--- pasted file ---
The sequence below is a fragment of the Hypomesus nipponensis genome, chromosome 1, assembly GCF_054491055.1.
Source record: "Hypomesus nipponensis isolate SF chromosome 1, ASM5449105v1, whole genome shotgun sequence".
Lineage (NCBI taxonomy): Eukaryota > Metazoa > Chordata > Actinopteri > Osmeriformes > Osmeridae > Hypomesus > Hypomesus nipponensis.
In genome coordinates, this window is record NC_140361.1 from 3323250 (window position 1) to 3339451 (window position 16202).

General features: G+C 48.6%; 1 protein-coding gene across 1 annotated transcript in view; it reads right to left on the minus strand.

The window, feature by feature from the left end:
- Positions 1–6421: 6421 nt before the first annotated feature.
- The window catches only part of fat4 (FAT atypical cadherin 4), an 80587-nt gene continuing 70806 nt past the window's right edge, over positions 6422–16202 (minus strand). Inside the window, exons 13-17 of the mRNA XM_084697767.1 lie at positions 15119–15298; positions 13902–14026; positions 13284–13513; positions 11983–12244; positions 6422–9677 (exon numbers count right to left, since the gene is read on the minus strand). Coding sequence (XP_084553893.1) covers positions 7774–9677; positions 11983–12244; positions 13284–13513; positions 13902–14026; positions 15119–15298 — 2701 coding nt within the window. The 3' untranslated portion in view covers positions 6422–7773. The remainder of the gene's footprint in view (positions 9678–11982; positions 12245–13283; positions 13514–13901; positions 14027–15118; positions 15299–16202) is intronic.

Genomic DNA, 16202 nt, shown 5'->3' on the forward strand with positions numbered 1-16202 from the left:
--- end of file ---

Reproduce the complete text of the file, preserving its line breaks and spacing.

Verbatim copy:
The sequence below is a fragment of the Hypomesus nipponensis genome, chromosome 1, assembly GCF_054491055.1.
Source record: "Hypomesus nipponensis isolate SF chromosome 1, ASM5449105v1, whole genome shotgun sequence".
Lineage (NCBI taxonomy): Eukaryota > Metazoa > Chordata > Actinopteri > Osmeriformes > Osmeridae > Hypomesus > Hypomesus nipponensis.
In genome coordinates, this window is record NC_140361.1 from 3323250 (window position 1) to 3339451 (window position 16202).

General features: G+C 48.6%; 1 protein-coding gene across 1 annotated transcript in view; it reads right to left on the minus strand.

The window, feature by feature from the left end:
- Positions 1–6421: 6421 nt before the first annotated feature.
- The window catches only part of fat4 (FAT atypical cadherin 4), an 80587-nt gene continuing 70806 nt past the window's right edge, over positions 6422–16202 (minus strand). Inside the window, exons 13-17 of the mRNA XM_084697767.1 lie at positions 15119–15298; positions 13902–14026; positions 13284–13513; positions 11983–12244; positions 6422–9677 (exon numbers count right to left, since the gene is read on the minus strand). Coding sequence (XP_084553893.1) covers positions 7774–9677; positions 11983–12244; positions 13284–13513; positions 13902–14026; positions 15119–15298 — 2701 coding nt within the window. The 3' untranslated portion in view covers positions 6422–7773. The remainder of the gene's footprint in view (positions 9678–11982; positions 12245–13283; positions 13514–13901; positions 14027–15118; positions 15299–16202) is intronic.

Genomic DNA, 16202 nt, shown 5'->3' on the forward strand with positions numbered 1-16202 from the left: